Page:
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Smoke chasers are on the go

Seven days a week for four months, smoke chasers based in Bemidji have been positioned throughout region, ready to be dispatched to fight wildland fires as they spark up.

With dangerously dry conditions, the local smoke chasers are serving well past the typical summer wildland fire season.

According to Sam Christenson, area forest supervisor with the Minnesota Department of Natural Resources Division of Forestry in Bemidji, the season usually ends the first or second weekend in June.

"Not this year," he said. "We've had fires every week, with the exception of one week, since the first week of April."

He said the season typically starts about the end of March.

"When the snow disappears is basically when the season begins," Christenson said.

With a coverage area ranging roughly from the north end of Cass County to the southern 30 miles of Beltrami County to the east end of Polk County to the northern end of Hubbard County - and all Clearwater County and Mahnomen County - local smoke chasers have had plenty of activity this season.

"Probably in the last month, we've averaged ... about two fires a day," Christenson said.

"We're over 160 fires this season so far that we've had to respond to," added Charles Krysel, DNR forester and fire program leader for the Bemidji area. "Normally, we would have our main fire season in the spring. Generally summertime, that's when we get our rain."

According to Christenson, the region has fallen into a weather pattern in which normal rainfall has not materialized.

"And the rainfall we have gotten is highly variable," he said.

If one area of the region gets rain one day, another spot just miles away might not receive any, he explained. Due to variable rainfall this summer, he said days off have been rare for the smoke chasers because the areas that don't receive rain must be staffed and protected.

Due to extremely dry conditions this summer, the DNR has kept most of the Bemidji area smoke chasers close to home, sending few to battle blazes out of state, Christenson added.

Some Bemidji smoke chasers, however, have just returned from assignments fighting the large wildfire in the Boundary Waters Canoe Area Wilderness and some of the Roy Lake smoke chasers did go to Wyoming in early June.

"We haven't sent so many West because it's been so dry," Christenson said.

He noted that the local smoke chasers come from a variety of backgrounds, from career firefighters to farmers to college students. And for many, he added, chasing smoke gets in their blood.

"I think most people really do it because they just love the challenge of fighting fire," Christenson said.

"It's a good experience that not a lot of people get to share," added Paul Bergstrom of Bemidji, who is a Minnesota Conservation Corp staff member contracted by the DNR to fight wildland fires this summer. This is his second year working as a smoke chaser.

Also fighting area wildland fires for the DNR are members of Bergstorm's crew from the MCC: Justin Wood, Drew Seefeldt and Willie Boyle, all of Bemidji. All three are first-time smoke chasers.

Wood said being a smoke chaser is one of his favorite parts of working with the MCC.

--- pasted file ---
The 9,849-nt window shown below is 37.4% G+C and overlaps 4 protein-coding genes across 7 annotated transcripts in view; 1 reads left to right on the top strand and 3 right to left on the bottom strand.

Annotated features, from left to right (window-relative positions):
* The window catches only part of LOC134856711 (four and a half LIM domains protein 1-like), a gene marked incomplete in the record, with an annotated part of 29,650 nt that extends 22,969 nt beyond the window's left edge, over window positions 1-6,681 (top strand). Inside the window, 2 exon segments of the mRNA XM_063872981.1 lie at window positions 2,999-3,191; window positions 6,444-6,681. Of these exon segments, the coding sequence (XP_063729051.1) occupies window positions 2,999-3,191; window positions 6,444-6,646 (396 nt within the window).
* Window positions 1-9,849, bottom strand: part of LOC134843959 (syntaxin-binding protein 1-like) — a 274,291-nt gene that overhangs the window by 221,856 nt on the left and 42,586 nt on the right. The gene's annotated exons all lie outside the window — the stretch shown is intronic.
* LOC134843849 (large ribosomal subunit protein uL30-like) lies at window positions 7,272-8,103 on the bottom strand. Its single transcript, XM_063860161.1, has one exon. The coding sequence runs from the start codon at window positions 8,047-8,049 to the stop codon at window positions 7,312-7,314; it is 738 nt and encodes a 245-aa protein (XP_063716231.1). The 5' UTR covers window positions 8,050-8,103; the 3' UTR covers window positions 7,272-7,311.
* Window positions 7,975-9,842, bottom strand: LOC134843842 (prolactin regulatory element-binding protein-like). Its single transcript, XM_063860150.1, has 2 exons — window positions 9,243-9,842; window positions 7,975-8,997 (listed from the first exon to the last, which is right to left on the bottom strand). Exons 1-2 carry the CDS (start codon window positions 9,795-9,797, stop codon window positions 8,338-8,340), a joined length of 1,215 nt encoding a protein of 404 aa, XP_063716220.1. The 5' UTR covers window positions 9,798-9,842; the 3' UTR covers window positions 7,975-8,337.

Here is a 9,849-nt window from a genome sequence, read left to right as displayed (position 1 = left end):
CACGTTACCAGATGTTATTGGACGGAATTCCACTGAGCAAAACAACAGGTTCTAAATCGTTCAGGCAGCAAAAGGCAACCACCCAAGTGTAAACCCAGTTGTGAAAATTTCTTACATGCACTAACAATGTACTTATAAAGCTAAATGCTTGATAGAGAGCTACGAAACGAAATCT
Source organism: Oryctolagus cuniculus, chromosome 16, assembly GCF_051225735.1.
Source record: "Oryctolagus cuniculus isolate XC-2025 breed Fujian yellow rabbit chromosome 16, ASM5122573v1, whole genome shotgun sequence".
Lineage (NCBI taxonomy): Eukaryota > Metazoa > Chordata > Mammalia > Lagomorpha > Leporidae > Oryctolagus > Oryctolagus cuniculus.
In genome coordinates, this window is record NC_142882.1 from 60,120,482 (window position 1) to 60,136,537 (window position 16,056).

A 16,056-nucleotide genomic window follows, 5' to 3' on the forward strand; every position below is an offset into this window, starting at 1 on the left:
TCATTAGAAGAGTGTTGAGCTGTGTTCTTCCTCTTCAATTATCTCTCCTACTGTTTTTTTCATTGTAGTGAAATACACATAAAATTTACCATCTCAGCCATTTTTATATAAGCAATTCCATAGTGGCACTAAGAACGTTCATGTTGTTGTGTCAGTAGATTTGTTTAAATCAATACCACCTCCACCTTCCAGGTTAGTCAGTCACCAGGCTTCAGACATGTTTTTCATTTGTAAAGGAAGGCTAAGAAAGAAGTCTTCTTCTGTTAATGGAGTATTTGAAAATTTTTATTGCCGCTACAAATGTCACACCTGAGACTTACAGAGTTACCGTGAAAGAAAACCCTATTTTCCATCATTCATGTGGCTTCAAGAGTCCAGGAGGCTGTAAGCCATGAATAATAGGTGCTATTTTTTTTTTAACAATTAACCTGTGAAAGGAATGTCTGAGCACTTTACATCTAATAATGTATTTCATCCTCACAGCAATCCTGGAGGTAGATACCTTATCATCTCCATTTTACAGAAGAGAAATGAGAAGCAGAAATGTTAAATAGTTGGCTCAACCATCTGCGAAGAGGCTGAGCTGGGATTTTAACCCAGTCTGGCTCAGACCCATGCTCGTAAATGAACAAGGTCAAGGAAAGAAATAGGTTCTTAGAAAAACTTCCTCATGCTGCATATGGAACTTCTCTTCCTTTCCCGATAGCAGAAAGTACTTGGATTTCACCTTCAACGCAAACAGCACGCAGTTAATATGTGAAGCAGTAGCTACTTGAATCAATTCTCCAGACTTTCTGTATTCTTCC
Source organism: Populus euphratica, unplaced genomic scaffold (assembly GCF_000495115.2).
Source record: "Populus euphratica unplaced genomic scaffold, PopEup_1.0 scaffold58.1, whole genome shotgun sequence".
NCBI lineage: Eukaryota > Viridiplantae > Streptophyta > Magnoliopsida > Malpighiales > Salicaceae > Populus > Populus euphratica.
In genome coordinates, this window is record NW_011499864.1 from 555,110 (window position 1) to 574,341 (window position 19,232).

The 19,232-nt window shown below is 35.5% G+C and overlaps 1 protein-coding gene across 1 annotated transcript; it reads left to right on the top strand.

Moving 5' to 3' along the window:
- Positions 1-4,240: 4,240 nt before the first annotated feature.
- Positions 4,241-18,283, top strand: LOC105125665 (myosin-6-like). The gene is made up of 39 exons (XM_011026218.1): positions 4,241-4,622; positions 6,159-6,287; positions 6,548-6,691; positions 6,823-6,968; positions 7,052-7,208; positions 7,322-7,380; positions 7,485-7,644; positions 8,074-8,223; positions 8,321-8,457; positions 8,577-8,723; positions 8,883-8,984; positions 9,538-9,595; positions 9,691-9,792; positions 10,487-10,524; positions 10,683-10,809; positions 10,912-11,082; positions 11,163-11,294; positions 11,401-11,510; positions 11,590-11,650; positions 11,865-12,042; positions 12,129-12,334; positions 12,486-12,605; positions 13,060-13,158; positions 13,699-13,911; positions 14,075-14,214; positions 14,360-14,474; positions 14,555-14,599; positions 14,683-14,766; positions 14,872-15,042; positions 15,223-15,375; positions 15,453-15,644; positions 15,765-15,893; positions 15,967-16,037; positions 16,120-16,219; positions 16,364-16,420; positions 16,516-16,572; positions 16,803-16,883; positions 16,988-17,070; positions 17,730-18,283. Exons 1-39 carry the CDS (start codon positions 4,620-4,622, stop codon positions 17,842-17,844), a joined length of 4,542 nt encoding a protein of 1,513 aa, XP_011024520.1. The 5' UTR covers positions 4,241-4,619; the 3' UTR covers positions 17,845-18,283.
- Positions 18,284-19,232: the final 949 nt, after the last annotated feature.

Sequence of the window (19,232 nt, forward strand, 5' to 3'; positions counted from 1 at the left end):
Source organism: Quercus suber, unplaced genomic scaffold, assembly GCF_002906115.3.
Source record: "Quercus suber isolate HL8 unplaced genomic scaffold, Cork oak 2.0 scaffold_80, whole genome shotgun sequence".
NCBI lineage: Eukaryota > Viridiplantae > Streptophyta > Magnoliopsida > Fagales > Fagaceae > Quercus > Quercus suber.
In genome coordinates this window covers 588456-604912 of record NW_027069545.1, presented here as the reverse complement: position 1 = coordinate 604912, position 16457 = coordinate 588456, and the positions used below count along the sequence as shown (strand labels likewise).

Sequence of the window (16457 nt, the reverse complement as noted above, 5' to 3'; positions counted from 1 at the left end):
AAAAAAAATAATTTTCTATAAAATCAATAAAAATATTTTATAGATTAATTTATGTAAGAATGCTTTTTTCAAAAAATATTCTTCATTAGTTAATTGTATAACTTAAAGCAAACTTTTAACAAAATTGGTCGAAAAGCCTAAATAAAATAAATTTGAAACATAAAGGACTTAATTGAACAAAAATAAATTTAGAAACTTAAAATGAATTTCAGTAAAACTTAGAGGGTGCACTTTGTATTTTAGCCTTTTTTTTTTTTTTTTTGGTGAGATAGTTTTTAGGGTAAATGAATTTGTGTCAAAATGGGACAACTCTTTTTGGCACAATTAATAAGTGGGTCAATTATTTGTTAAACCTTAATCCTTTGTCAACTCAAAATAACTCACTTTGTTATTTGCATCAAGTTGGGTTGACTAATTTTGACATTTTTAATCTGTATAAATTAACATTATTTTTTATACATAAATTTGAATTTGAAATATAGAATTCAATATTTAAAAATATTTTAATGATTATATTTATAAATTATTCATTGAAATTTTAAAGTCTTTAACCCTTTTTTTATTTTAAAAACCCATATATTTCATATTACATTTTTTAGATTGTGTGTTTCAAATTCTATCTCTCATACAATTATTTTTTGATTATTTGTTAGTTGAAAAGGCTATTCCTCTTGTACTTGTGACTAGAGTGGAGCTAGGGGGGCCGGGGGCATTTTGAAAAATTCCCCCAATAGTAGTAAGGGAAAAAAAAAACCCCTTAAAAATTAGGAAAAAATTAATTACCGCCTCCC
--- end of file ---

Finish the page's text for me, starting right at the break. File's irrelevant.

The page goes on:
"I think the fire aspect was a big draw for me," he added. "It's just kind of exciting. ... You really feel like you're helping out."

Seefeldt said he's been enjoying working with DNR employees and getting to know them better. Boyle noted that it's nice to know he and the other smoke chasers are saving area woodlands, which is a draw for many tourists.

"You know you're doing good when you're putting out fire," Boyle added.

Blake Johnson of Bemidji became a smoke chaser five years ago when he was a student at Bemidji State University.

"Now I teach at Voyageurs (Expeditionary High School in Bemidji) so I get to do this in the summertime," he said.

He said he decided to become a smoke chaser after he heard about his brother's experiences as a smoke chaser. With extremely dry conditions this summer, this is the first time Johnson has had extended employment as a smoke chaser.

"It's been very abnormal," he said of the summer wildland fire season this year.

Working so many days together has created a family-like atmosphere among the smoke chasers, which is one of the highlights of the job for Johnson.

"It's like one big family," he said. "It's like a second home."

According to Christenson, the smoke chasers typically work seven days a week with one day off every two weeks. If no fires are burning, their days start around 10 a.m. and end between 6-7 p.m.

But if there are ongoing fires, they might start their day around 5 a.m. or 6 a.m., when the temperature is cooler and it's easier to control a fire. Fires starting in the afternoon, on the other hand, may have the smoke chasers on the scene well into the night.

According to Krysel, the Bemidji area has about 70 smoke chasers available to fight wildland fires. They are seasonal, part-time employees.

Every morning, local smoke chasers receive a briefing at the DNR's Area Forestry Office in Bemidji and field stations within the coverage area - in Cass Lake, Guthrie, Bagley and Roy Lake - and are sent to areas that pose the greatest fire danger. Besides receiving their assignments during the briefing, they also are given a safety lesson of the day and receive a synopsis of the day's weather.

As lightening brightened the dark sky to the north of Bemidji during the Monday morning briefing, Casper Urbanek, one of the lead smoke chasers for the DNR in the Bemidji area, updated the smoke chasers that heavy rain was already falling in Bagley.

"So this could be intermittent spotty-type precip," he told the smoke chasers.

"Remember your fluid consumption, too," Christenson added. "It's still hot and you need to be drinking your fluids."